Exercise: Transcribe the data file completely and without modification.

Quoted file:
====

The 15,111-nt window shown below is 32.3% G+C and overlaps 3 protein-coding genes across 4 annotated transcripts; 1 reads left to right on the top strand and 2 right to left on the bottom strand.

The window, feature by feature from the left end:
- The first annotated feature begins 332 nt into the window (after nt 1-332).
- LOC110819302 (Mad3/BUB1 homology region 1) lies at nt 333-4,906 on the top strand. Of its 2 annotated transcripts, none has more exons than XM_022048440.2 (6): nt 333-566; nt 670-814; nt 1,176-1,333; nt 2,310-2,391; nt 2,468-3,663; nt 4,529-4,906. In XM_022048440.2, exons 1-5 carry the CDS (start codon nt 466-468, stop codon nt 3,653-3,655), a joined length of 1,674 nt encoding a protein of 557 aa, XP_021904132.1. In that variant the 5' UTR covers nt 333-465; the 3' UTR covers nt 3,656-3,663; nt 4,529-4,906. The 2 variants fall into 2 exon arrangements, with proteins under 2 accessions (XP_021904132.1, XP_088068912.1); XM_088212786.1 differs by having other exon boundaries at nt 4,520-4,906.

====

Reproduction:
The 15,111-nt window shown below is 32.3% G+C and overlaps 3 protein-coding genes across 4 annotated transcripts; 1 reads left to right on the top strand and 2 right to left on the bottom strand.

The window, feature by feature from the left end:
- The first annotated feature begins 332 nt into the window (after nt 1-332).
- LOC110819302 (Mad3/BUB1 homology region 1) lies at nt 333-4,906 on the top strand. Of its 2 annotated transcripts, none has more exons than XM_022048440.2 (6): nt 333-566; nt 670-814; nt 1,176-1,333; nt 2,310-2,391; nt 2,468-3,663; nt 4,529-4,906. In XM_022048440.2, exons 1-5 carry the CDS (start codon nt 466-468, stop codon nt 3,653-3,655), a joined length of 1,674 nt encoding a protein of 557 aa, XP_021904132.1. In that variant the 5' UTR covers nt 333-465; the 3' UTR covers nt 3,656-3,663; nt 4,529-4,906. The 2 variants fall into 2 exon arrangements, with proteins under 2 accessions (XP_021904132.1, XP_088068912.1); XM_088212786.1 differs by having other exon boundaries at nt 4,520-4,906.